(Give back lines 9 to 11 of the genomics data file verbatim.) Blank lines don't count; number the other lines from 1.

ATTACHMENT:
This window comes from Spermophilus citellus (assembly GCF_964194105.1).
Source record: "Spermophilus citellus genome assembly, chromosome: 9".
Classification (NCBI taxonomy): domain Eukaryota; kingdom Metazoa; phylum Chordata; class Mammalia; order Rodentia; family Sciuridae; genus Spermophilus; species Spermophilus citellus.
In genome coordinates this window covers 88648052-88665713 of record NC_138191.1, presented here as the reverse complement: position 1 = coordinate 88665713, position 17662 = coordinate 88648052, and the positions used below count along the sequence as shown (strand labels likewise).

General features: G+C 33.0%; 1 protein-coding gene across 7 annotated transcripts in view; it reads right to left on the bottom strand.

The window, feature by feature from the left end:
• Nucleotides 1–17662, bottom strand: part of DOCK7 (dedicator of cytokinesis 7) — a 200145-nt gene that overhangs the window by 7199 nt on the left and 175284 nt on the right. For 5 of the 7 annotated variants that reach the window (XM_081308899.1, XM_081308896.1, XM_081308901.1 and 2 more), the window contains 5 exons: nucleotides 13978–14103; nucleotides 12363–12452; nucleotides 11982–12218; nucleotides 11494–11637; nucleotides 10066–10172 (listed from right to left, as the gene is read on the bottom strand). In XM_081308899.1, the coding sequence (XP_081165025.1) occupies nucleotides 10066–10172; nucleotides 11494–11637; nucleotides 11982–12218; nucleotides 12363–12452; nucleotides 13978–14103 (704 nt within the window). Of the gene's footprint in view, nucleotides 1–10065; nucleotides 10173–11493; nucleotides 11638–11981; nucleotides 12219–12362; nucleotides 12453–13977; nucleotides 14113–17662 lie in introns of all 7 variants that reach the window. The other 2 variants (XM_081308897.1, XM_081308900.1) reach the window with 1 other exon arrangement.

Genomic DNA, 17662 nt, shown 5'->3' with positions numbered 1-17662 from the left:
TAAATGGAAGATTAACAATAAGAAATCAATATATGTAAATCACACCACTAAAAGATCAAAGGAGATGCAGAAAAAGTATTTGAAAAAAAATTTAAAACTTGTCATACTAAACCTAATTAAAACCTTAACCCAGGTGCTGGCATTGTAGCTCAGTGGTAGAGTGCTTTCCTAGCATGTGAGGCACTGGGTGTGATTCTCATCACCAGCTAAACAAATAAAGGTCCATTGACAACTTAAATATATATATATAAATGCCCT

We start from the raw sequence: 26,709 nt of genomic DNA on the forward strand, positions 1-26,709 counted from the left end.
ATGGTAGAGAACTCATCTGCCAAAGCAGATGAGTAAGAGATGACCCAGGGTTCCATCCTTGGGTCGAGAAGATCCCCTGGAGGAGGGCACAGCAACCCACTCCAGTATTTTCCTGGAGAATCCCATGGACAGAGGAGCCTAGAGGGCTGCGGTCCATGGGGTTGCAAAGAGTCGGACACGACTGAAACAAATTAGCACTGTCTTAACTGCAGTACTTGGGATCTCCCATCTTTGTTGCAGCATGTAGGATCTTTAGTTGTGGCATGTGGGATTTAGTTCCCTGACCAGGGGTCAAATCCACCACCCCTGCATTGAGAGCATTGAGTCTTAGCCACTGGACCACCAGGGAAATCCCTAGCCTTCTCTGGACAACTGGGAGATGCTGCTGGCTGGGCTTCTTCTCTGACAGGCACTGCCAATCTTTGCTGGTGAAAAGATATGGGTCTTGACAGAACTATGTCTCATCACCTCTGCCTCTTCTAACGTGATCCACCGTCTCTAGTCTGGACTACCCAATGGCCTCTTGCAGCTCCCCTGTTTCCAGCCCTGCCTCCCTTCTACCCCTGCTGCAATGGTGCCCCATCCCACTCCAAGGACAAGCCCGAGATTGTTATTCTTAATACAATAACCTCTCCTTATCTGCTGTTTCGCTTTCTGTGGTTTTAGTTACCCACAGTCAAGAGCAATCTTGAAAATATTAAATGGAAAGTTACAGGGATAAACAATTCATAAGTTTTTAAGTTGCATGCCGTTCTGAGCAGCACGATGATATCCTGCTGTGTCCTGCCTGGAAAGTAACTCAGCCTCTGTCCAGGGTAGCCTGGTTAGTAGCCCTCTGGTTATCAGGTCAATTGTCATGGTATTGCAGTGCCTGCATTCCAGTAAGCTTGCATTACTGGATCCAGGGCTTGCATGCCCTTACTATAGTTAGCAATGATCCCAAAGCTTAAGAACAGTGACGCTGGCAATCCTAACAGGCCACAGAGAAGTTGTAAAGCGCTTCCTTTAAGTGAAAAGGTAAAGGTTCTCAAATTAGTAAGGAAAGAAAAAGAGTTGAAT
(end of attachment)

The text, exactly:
TAAATGGAAGATTAACAATAAGAAATCAATATATGTAAATCACACCACTAAAAGATCAAAGGAGATGCAGAAAAAGTATTTGAAAAAAAATTTAAAACTTGTCATACTAAACCTAATTAAAACCTTAACCCAGGTGCTGGCATTGTAGCTCAGTGGTAGAGTGCTTTCCTAGCATGTGAGGCACTGGGTGTGATTCTCATCACCAGCTAAACAAATAAAGGTCCATTGACAACTTAAATATATATATATAAATGCCCT

We start from the raw sequence: 26,709 nt of genomic DNA on the forward strand, positions 1-26,709 counted from the left end.
ATGGTAGAGAACTCATCTGCCAAAGCAGATGAGTAAGAGATGACCCAGGGTTCCATCCTTGGGTCGAGAAGATCCCCTGGAGGAGGGCACAGCAACCCACTCCAGTATTTTCCTGGAGAATCCCATGGACAGAGGAGCCTAGAGGGCTGCGGTCCATGGGGTTGCAAAGAGTCGGACACGACTGAAACAAATTAGCACTGTCTTAACTGCAGTACTTGGGATCTCCCATCTTTGTTGCAGCATGTAGGATCTTTAGTTGTGGCATGTGGGATTTAGTTCCCTGACCAGGGGTCAAATCCACCACCCCTGCATTGAGAGCATTGAGTCTTAGCCACTGGACCACCAGGGAAATCCCTAGCCTTCTCTGGACAACTGGGAGATGCTGCTGGCTGGGCTTCTTCTCTGACAGGCACTGCCAATCTTTGCTGGTGAAAAGATATGGGTCTTGACAGAACTATGTCTCATCACCTCTGCCTCTTCTAACGTGATCCACCGTCTCTAGTCTGGACTACCCAATGGCCTCTTGCAGCTCCCCTGTTTCCAGCCCTGCCTCCCTTCTACCCCTGCTGCAATGGTGCCCCATCCCACTCCAAGGACAAGCCCGAGATTGTTATTCTTAATACAATAACCTCTCCTTATCTGCTGTTTCGCTTTCTGTGGTTTTAGTTACCCACAGTCAAGAGCAATCTTGAAAATATTAAATGGAAAGTTACAGGGATAAACAATTCATAAGTTTTTAAGTTGCATGCCGTTCTGAGCAGCACGATGATATCCTGCTGTGTCCTGCCTGGAAAGTAACTCAGCCTCTGTCCAGGGTAGCCTGGTTAGTAGCCCTCTGGTTATCAGGTCAATTGTCATGGTATTGCAGTGCCTGCATTCCAGTAAGCTTGCATTACTGGATCCAGGGCTTGCATGCCCTTACTATAGTTAGCAATGATCCCAAAGCTTAAGAACAGTGACGCTGGCAATCCTAACAGGCCACAGAGAAGTTGTAAAGCGCTTCCTTTAAGTGAAAAGGTAAAGGTTCTCAAATTAGTAAGGAAAGAAAAAGAGTTGAAT